Atletico Madrid: Griezmann’s unaccountability could ruin football

In December, Antoine Griezmann dressed up in blackface. This summer, he will likely be sold to Barcelona. Is this a problem for football?

by Jon Mackenzie

REUTERS/Dylan Martinez

On December 17th last year, Antoine Griezmann went to a party.

Nothing remarkable about that. Except for the fact that he went to the ’80s Party’ as a basketball player… and blacked himself up.

Less than six months later and the diminutive Frenchman finds himself in the headlines again – this time for an increasingly-likely exit to the Camp Nou in the summer.

Five months. No reparations. The question is: will this lax attitude to footballers morality eventually be the undoing of the sport?

Of what does the good football life consist?

Of course, it comes as no surprise that footballers often operate by dubious moral codes.

Any footballer worthy of the name has, at some point, evaded or avoided taxes. 

REUTERS/Albert Gea

Some of them come with more troubling backstories: who remembers Cristiano Ronaldo’s alleged out-of-court settlement regarding a rape allegation? Or what about Marcos Alonso’s drink-driving incident that led to the death of a twenty-two-year-old girl?

In fact, most likely you don’t remember these stories. For we have a funny habit of forgetting uncomfortable truths when football is at stake. 

No alarms and no surprises

As for the cause of these ethical dilemmas in the lives of footballers, is there any real surprise?

Plucked out of anything like a community at an early age, lavished with money, primped and preened and seldom admonished, it is a matter of course that these footballers should have questionable ideas about how they fit within society.

Jonathan Liew has written about the way that this social isolation has led to footballers becoming irredeemably “uncool”.

REUTERS/Susana Vera

“The modern footballer is a sort of grotesque human experiment,” he writes. “Wrenched from their social cadre at an early age and fed on an exclusive diet of seven-a-side, trained not to say anything of interest, denied any of the chemical vices that make young people vaguely interesting.”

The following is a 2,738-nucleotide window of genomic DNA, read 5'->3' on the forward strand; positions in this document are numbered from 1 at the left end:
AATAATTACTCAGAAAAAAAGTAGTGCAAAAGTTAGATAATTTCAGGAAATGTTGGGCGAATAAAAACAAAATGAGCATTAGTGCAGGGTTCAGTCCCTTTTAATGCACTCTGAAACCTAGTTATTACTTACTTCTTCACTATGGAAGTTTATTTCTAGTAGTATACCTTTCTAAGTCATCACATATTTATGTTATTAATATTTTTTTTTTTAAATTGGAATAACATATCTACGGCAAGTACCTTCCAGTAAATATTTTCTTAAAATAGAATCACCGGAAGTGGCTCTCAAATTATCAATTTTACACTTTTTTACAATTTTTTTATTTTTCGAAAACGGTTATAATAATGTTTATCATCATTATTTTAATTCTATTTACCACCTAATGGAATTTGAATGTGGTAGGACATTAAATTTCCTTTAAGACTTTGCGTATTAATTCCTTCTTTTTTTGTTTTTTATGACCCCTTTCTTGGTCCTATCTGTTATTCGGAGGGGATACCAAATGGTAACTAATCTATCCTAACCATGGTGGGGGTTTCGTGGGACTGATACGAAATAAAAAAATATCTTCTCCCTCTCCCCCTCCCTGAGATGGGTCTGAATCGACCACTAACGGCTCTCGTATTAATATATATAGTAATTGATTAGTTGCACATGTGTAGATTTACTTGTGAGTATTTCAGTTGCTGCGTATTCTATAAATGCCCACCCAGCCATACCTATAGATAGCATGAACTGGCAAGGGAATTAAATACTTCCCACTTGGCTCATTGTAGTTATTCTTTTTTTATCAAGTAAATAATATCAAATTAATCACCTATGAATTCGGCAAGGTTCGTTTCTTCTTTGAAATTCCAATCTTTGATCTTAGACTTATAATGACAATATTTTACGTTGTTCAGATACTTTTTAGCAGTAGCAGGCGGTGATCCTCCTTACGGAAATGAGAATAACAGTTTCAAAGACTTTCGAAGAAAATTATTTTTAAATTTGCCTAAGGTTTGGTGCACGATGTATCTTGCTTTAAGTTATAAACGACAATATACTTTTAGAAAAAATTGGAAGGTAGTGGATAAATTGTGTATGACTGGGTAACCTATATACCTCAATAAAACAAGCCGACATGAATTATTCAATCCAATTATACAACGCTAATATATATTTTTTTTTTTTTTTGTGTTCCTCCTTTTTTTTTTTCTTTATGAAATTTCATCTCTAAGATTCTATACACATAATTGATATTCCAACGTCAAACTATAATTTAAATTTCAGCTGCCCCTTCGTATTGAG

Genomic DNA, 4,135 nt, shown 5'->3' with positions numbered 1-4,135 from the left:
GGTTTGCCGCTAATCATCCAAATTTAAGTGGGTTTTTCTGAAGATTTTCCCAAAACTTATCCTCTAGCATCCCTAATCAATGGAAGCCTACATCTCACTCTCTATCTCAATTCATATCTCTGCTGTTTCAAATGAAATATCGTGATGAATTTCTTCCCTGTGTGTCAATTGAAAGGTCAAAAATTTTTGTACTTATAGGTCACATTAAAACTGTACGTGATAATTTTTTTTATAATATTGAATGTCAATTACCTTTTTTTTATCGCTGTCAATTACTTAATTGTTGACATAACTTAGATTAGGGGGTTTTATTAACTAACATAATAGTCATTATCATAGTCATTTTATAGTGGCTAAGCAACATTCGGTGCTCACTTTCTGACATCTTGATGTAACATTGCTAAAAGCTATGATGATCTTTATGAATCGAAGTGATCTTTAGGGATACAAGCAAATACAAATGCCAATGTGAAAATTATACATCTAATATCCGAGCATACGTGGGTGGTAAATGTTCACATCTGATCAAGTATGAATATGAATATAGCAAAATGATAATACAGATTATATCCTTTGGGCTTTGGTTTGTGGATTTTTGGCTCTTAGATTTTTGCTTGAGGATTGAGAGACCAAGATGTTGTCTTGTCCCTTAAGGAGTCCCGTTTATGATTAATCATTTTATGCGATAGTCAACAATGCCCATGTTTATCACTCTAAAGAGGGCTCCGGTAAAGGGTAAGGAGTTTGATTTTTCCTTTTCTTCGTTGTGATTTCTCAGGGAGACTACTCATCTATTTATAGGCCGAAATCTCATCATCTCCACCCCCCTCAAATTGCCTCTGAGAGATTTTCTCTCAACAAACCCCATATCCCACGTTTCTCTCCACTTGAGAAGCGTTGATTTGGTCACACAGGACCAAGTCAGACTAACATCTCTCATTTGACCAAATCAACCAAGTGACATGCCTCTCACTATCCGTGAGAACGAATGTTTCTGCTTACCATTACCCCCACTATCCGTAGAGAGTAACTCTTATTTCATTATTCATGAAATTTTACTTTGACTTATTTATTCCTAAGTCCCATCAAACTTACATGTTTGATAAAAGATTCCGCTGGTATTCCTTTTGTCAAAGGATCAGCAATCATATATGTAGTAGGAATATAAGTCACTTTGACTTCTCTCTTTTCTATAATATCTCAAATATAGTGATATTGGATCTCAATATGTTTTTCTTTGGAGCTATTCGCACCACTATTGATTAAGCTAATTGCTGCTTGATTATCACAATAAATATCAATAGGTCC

From an ethical position, the same sort of process can be observed. 

Where a schoolyard can be the context in which you get told that your dress sense is dodgy, it also offers a context within which the earliest ideas of morality are formed. 

Maybe not quite in the same sense in which fashion sense is called out but through the interaction of the collective in which something like ‘shared humanity’ – or whatever you want to call it – is appreciated.

Why do we do it?

As for why we ignore these foibles in footballers, there are any number of reasons why this might happen.

On the one hand, as consumers, we are willing to overlook the flaws in our heroes – not that we think of them as being above reproach, but that we don’t consider their flaws to be worthy of protesting football in any meaningful way.

REUTERS/Sergio Perez

As is all too often the case, though, these micro-level ethical dilemmas are secondary to more basic moral conundra that could be offset by individuals higher up the food chain.

Where the ‘common or garden fan’ can only influence the structures of the beautiful game by non-participation – and, in the end, what is that going to do? – the owners, board members and back-room staff of clubs have far more of a say in the way that clubs behave than the fans do.

Do the concerns to succeed at the level of competition or profit outweigh the concerns not to sign a player who might hold a morally dubious position? Often the answer is yes.

Forgive them for they know exactly what they are doing

For Karl Marx, the maxim that motivated capitalism was ‘Forgive them for they do not know what they are doing’.

In recent times, Slavoj Zizek has inverted that mantra: ‘Forgive them for they know exactly what they are doing.’

We find ourselves, then, as football fans, in a position where we are aware of the moral culpability of our teams and yet we do not care enough to change our behaviour.

The question is whether or not this will ever change? Will the audience ever tire of the fact that the footballers who absorb our disposable (and sometimes indisposable) income are not subject to the same rules of behaviour as we are?

At this point it looks impossible. But in the future, the unaccountability of footballers like Antoine Griezmann to the laws which govern society could ruin football.

What do you think? Let us know your thoughts by commenting below.



[zombify_post]

Jon Mackenzie

a